– Is it for real? Or just election year steroids?
– The Institute of Supply Management manufacturing index rose to 62.8…the highest point it’s reached in two years. The index measures a distinct boost in factory output in November. That’s the 5th straight month for the index above the 50-point mark, which indicates output is expanding rather than declining.
– "Activity is picking up from such an incredibly low level," Lara Rhame, an economist with Brown Brothers Harriman, told Bloomberg. "This sector is going to continue to be very cautious about adding employees." Factories have ditched jobs for 39 straight months, bringing overall payrolls to their lowest point since 1958. The latest jobs report comes out on Friday and will be keenly watched by lackeys all over the West Wing.
– "U.S. productivity at its highest level in 20 years," reports CBSMarketWatch.
– Stocks have borne the litany of bullish economic news with ennuie. Yesterday was no different. The Dow slouched 46 points to 9853. The S&P and Nasdaq also slithered lower; nearly 4 and 10 points, respectively.
– "America’s newfound cyclical vigor is hardly an accident," writes Morgan Stanley’s Stephen Roach. "Washington has learned an important lesson from the early 1990s. Eight years ago, the credo was, ‘It’s the economy, stupid.’ This year, it’s politics, stupid. Deep in our hearts, we all know predicting the future is next to impossible. It stretches the imagination to conjure up a macro scenario that is based on an exquisitely timed interplay of political and economic cycles. Yet that’s precisely the mindset today – heedless of the costs America will incur as Washington attempts to underwrite yet another Rosy Scenario."
– A Congressional Budget Office report released yesterday suggested that about half of the nation’s baby boomers will not have enough savings to maintain their current standard of living during retirement. "Households with inadequate retirement savings will confront an average of 19 years of living expenses they can’t pay for," reports the LA Times. What’s even more disturbing? The conclusion was drawn from studies completed in 2000, during the very apogee of the nation’s "boom."
– In the 1990s, we note in Financial Reckoning Day, "baby boomers remade the economy in their own image. Once relatively high-saving, high capital investment, and high valued-added, the economy shifted from producing what the boomers needed in the long run to giving them what they wanted short term."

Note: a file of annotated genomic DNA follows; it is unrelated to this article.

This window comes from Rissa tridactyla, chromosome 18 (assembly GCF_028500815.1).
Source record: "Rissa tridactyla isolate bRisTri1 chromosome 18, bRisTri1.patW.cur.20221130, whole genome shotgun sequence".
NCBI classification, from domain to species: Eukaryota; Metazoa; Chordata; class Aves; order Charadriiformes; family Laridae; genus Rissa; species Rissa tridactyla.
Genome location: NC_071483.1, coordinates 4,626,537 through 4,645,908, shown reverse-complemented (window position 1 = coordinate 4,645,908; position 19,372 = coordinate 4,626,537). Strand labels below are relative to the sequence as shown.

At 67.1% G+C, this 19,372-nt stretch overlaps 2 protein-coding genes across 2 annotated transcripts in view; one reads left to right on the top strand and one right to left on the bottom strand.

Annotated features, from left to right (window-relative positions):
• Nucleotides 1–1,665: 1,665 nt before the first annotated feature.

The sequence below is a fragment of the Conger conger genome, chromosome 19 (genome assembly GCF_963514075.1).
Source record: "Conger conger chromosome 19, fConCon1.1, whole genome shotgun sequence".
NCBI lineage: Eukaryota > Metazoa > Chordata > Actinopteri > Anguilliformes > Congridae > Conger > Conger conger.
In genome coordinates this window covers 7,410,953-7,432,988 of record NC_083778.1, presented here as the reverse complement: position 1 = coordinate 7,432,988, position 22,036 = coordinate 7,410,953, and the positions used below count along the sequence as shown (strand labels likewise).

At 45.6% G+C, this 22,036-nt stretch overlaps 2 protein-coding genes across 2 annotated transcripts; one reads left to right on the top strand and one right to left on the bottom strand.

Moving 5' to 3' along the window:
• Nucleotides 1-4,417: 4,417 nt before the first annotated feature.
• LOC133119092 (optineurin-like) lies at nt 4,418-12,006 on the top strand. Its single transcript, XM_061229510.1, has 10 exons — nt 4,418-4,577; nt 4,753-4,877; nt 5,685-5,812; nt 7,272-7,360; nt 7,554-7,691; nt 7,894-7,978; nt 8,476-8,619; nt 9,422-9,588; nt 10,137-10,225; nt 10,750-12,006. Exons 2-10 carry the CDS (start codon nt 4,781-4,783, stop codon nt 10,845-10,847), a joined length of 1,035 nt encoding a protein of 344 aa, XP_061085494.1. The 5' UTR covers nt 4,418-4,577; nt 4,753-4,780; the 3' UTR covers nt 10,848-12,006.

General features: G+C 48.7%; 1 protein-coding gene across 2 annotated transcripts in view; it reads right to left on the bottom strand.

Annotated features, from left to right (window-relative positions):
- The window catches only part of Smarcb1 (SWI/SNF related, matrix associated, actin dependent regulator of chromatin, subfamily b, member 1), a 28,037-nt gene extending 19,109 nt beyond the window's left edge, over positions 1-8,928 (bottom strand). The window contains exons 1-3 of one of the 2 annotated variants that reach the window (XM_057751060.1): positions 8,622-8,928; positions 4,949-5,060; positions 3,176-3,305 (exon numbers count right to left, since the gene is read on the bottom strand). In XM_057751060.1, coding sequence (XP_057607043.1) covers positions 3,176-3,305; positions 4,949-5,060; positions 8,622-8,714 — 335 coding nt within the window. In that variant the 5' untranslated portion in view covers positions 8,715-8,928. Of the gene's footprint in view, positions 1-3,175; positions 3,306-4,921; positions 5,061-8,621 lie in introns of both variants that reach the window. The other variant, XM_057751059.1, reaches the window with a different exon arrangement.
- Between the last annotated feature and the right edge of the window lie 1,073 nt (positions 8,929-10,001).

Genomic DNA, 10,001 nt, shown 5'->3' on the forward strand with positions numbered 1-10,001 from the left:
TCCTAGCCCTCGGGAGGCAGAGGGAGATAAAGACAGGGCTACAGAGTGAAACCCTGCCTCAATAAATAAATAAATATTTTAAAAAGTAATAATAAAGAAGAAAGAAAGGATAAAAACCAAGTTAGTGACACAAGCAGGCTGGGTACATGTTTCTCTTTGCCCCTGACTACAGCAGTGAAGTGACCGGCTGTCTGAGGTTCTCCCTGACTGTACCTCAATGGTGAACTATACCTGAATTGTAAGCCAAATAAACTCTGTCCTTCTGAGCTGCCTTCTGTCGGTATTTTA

– The trend has renewed with vigor over the past 8 months. "America’s seemingly open-ended appetite for leverage remains one of the most disturbing imbalances of the post-bubble period, in my view," Roach also points out this week. "For households, the debt culture took on a new role in the latter half of the 1990s, as America’s consumption dynamic shifted from being income-driven to one that was increasingly wealth-dependent. The first wave of wealth effects was supported by the equity bubble. Once that bubble popped, however, wealth support then shifted quickly into property markets. The difference between equity- and property-induced wealth effects is profound: Apart from margin debt, the former is funded mainly out of a psychological sense of well being; in the case of property, mortgage debt and its ever-frequent refinancing are the principal means of extracting incremental purchasing power from housing assets.
– "The income shortfall of a jobless recovery," Roach continues, "a far more serious problem today than in the recovery of the early 1990s, only heightens America’s dependence on wealth-based, debt-intensive support to aggregate demand. Such a shift in the growth paradigm appears to have limited the post-bubble fallout in the early years after the stock market plunged.
– "In the end, however, as wealth effects have morphed into a far more pervasive cultural phenomenon of excess leverage, the ultimate post-bubble payback may be all the more severe. That’s especially the case if America’s coming current-account adjustment sparks the predictable consequences of higher interest rates." Or, we may add, the dollar falls precipitously.
– "U.S. growth can be strong and the dollar can still fall," says a currency trader in Bloomberg this morning. The Dollar fumbled its way to its fourth consecutive historic low against the euro yesterday. During intra-day trading in London the dollar fell to $1.21…closing the day in New York at $1.20. A bevy of Forex traders interviewed by Bloomberg.com said they’re expecting the dollar to go as low as $1.24 over the next few months.
– With the notable exception of the Bank of Japan, the central bankers of all the G7 nations who met in October in Dubai, have sung in key. "The finance ministers and central bank chiefs of the G7 and EU ‘official approval’ of the devaluation of the U.S. dollar," says private banker Thomas Fischer writing in The Sovereign Individual, a monthly communiqué from the Sovereign Society, "now seems confirmed."